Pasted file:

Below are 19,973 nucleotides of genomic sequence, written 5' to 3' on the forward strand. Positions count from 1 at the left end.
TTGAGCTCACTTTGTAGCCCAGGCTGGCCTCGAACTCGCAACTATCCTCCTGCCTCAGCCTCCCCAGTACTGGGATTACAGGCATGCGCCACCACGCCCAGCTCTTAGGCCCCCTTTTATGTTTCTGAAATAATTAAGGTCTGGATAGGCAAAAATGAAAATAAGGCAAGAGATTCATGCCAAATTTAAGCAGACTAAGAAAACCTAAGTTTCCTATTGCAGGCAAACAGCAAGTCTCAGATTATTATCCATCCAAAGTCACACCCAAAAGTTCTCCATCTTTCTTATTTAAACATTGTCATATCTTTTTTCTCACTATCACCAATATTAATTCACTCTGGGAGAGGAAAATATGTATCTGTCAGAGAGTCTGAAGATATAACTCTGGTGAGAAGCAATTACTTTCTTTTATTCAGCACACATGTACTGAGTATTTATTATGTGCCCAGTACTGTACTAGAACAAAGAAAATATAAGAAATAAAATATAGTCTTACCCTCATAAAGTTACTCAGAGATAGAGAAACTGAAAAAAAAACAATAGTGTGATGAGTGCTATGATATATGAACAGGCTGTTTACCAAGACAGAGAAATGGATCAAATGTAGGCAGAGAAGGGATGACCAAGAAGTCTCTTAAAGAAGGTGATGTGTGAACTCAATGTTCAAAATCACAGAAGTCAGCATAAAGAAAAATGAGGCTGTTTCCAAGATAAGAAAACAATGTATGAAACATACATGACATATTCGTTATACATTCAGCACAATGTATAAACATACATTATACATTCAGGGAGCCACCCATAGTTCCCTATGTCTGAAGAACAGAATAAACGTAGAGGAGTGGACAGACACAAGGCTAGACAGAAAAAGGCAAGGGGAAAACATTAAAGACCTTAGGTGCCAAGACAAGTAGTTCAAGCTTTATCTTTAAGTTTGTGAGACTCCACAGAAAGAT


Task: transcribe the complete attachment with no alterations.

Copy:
Below are 19,973 nucleotides of genomic sequence, written 5' to 3' on the forward strand. Positions count from 1 at the left end.
TTGAGCTCACTTTGTAGCCCAGGCTGGCCTCGAACTCGCAACTATCCTCCTGCCTCAGCCTCCCCAGTACTGGGATTACAGGCATGCGCCACCACGCCCAGCTCTTAGGCCCCCTTTTATGTTTCTGAAATAATTAAGGTCTGGATAGGCAAAAATGAAAATAAGGCAAGAGATTCATGCCAAATTTAAGCAGACTAAGAAAACCTAAGTTTCCTATTGCAGGCAAACAGCAAGTCTCAGATTATTATCCATCCAAAGTCACACCCAAAAGTTCTCCATCTTTCTTATTTAAACATTGTCATATCTTTTTTCTCACTATCACCAATATTAATTCACTCTGGGAGAGGAAAATATGTATCTGTCAGAGAGTCTGAAGATATAACTCTGGTGAGAAGCAATTACTTTCTTTTATTCAGCACACATGTACTGAGTATTTATTATGTGCCCAGTACTGTACTAGAACAAAGAAAATATAAGAAATAAAATATAGTCTTACCCTCATAAAGTTACTCAGAGATAGAGAAACTGAAAAAAAAACAATAGTGTGATGAGTGCTATGATATATGAACAGGCTGTTTACCAAGACAGAGAAATGGATCAAATGTAGGCAGAGAAGGGATGACCAAGAAGTCTCTTAAAGAAGGTGATGTGTGAACTCAATGTTCAAAATCACAGAAGTCAGCATAAAGAAAAATGAGGCTGTTTCCAAGATAAGAAAACAATGTATGAAACATACATGACATATTCGTTATACATTCAGCACAATGTATAAACATACATTATACATTCAGGGAGCCACCCATAGTTCCCTATGTCTGAAGAACAGAATAAACGTAGAGGAGTGGACAGACACAAGGCTAGACAGAAAAAGGCAAGGGGAAAACATTAAAGACCTTAGGTGCCAAGACAAGTAGTTCAAGCTTTATCTTTAAGTTTGTGAGACTCCACAGAAAGAT